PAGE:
Choosing Locomotive Lighting For the Long Run

Written by John Fogel
image description

As transportation costs continue to rise, railways remain one of the most cost-effective ways to move people and products. Engineering hubs are the heart of keeping locomotives safe and getting them back on the rails as soon as possible. There are many components that work together for railway safety; one critical area is locomotive lighting.

New locomotives are built with LED lighting, both on the exterior and interior, providing a brighter longer lasting, albeit a more expensive alternative. For existing locomotive fleets, most likely it’s time to upgrade from incandescent lighting to a brighter future with a durable alternative. Both LED and halogen are offering alternatives with safety and maintenance benefits for Class I, passenger and light rail locomotives.

The biggest mistake made in transportation maintenance and repair today is making purchasing decisions based on the lowest price. Price should never be the only consideration even with something as simple as a lamp. For example, a $15 bulb may seem like a small part of a locomotive’s overall expense, but it can have a big impact when it goes out.

In addition to replacing the lamp itself, there is the labor involved in changing the lamp as well as the lost revenue while being serviced. For locomotive head lamps and ditch lamps, incandescent will always offer the lowest price, because they are the oldest technology and are not the most reliable or the most cost effective in the long run. These incandescent bulbs are less durable and continued vibration can cause the filament to break leaving the locomotive with only one light.

For head lamps, incandescent lamps also lose their aim from the constant movement on the track causing the beam to start to tilt up over time. Additionally, these lamps lack the brightness of the halogen and LED alternatives.  

When we examine LED lighting options, cost tends to be the biggest concern. Current locomotives in production do come with standard LED lighting. This alternative does allow for brighter, longer lasting light. However, as these LED lights start to get older gradation is a factor. This is evident if you look, for example, at the simple LED strings of lights lining airplanes aisles. When the plane is new, the walkway lights are perfect. Within a few years, areas start to burn out and the lights start dimming. The only way to repair a light is to replace the whole line if LED lights on both sides of the aisle match.

Though LED is now considered the standard in most new locomotives, the lights can be upwards of $800, making it difficult to carry a stock of these high-ticket items at maintenance hubs. Shop managers must consider the cost and the benefit of having inventory sitting on the floor. In considering upgrading large Class I fleets, companies would spend in the millions of dollars, making the return on investment difficult to justify.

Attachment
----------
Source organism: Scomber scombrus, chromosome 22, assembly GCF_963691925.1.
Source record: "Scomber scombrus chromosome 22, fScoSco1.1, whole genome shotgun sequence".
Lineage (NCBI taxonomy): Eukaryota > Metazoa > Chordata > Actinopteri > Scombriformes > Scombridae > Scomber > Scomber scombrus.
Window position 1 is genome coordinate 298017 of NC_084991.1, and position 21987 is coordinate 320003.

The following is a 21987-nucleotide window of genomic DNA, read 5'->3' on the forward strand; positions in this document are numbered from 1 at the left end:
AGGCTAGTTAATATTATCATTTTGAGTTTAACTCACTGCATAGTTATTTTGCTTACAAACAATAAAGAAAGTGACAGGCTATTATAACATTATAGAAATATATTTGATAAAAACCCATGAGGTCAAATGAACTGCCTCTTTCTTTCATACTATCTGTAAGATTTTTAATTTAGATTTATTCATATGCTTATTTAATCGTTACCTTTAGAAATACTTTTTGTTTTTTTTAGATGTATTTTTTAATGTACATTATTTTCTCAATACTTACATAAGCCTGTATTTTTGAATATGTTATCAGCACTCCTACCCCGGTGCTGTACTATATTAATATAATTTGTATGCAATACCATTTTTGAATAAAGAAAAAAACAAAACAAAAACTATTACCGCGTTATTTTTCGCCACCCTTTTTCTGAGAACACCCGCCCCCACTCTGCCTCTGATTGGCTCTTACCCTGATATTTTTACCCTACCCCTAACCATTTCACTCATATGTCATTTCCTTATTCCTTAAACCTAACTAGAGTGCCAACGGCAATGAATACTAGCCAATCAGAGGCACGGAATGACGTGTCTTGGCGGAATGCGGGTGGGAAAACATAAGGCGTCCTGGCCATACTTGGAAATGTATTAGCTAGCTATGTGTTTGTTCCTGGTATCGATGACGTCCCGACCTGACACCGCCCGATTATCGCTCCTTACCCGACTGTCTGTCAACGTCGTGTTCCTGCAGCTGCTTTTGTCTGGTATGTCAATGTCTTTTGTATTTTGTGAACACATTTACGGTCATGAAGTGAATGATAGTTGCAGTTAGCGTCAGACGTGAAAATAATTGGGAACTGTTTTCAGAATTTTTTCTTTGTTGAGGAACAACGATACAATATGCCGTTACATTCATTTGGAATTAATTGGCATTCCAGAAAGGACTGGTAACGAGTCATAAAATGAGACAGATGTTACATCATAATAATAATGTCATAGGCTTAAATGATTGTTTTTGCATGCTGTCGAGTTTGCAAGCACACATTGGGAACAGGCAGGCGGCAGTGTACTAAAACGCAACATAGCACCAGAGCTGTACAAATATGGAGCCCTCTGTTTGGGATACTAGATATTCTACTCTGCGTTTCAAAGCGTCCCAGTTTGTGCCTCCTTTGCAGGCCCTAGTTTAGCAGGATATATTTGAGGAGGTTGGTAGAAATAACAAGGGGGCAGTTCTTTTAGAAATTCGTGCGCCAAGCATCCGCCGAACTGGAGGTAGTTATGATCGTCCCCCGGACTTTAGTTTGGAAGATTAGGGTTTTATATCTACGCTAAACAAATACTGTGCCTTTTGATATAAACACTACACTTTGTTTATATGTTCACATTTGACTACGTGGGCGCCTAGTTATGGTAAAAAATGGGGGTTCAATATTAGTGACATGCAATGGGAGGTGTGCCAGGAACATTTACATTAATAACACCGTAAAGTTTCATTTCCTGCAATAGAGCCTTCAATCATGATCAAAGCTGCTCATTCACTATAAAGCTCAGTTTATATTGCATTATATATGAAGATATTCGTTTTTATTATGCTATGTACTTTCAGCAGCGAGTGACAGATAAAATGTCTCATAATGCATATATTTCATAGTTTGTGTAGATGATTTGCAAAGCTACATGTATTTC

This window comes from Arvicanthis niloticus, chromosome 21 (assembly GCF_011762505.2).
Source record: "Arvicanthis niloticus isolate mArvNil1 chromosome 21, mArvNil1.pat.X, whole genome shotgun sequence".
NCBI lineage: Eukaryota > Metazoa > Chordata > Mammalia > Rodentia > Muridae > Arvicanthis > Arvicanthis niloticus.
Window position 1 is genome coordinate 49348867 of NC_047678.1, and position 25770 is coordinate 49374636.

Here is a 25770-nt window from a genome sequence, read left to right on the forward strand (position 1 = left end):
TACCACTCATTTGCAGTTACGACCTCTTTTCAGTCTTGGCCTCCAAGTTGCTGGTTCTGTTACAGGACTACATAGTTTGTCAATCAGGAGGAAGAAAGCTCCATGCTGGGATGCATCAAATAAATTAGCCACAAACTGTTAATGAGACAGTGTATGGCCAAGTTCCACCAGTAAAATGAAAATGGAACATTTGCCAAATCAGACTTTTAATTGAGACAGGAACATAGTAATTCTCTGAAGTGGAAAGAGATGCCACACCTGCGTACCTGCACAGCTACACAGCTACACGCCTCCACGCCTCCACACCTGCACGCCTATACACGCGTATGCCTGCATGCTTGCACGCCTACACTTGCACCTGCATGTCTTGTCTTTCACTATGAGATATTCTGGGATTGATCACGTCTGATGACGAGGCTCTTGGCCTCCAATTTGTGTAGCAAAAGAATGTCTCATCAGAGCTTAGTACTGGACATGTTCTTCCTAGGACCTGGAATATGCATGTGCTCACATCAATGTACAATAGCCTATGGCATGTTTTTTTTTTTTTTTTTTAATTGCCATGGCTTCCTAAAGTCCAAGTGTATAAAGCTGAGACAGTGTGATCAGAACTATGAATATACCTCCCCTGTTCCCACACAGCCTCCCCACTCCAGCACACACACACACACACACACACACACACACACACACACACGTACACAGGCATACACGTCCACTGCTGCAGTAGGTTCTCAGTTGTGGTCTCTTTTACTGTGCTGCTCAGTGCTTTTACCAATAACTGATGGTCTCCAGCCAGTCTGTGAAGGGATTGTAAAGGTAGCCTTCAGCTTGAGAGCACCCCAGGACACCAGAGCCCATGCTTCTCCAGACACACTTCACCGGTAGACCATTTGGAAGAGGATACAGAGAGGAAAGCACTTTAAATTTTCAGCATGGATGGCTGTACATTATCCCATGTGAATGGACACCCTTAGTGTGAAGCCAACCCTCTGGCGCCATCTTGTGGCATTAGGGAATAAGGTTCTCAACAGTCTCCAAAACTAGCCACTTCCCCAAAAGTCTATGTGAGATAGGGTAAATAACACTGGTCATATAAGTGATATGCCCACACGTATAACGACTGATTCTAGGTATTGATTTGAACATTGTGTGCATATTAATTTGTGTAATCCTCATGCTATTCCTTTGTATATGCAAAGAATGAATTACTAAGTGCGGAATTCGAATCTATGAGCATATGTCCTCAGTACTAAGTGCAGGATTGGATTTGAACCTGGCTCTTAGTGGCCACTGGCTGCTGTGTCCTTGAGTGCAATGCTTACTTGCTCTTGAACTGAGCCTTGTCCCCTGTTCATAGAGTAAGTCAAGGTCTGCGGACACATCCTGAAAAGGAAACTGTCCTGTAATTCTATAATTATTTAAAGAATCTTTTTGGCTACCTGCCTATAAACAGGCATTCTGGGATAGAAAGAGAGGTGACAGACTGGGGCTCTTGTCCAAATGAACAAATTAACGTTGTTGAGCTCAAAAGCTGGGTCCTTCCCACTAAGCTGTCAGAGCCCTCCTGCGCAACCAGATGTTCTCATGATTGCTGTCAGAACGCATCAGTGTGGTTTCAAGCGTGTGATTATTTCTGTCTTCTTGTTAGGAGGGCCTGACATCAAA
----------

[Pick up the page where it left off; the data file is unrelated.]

Hence, halogen becomes an excellent alternative to exterior incandescent and LED lighting. It is bright and durable. It holds its brightness until it burns out. These lights cost a fraction of LED, making it an easier part to carry, as well as to slowly convert locomotive fleets as new bulbs are needed. Halogen lamps, with the lower price point, make a return on investment a reality in addition to the benefit of improving safety on the rails with the brighter, more consistent lighting. Additionally, halogen lamps are great for colder climates as they heat up and melt ice and snow off the lamp. 

So where else do LED and halogen lights fit in the locomotive safety equation? One of the best places to use LEDs is for lighting locomotive interiors, engine rooms, walkways and stairways. Here, these small lights – available for A19 sockets found on most locomotives – shine bright and make it simple for the crew and maintenance personnel to see, avoiding costly accidents. These bulbs, while they do dim slowly over time, still last very long, are easily available, and are easy to replace (being that they are “classic” A-series bulbs used in households).  

In summation, lighting choices, while a small piece of the overall locomotive maintenance, are an area worth reviewing for cost and time savings. Replacing incandescent head lamps with  halogen or LED means less staff in harnesses changing bulbs, more uptime and brighter, safer rails.  

John Fogel, Halogen Product Manager at Amglo, has worked with the company for 15 years in product development. 

Tags: ,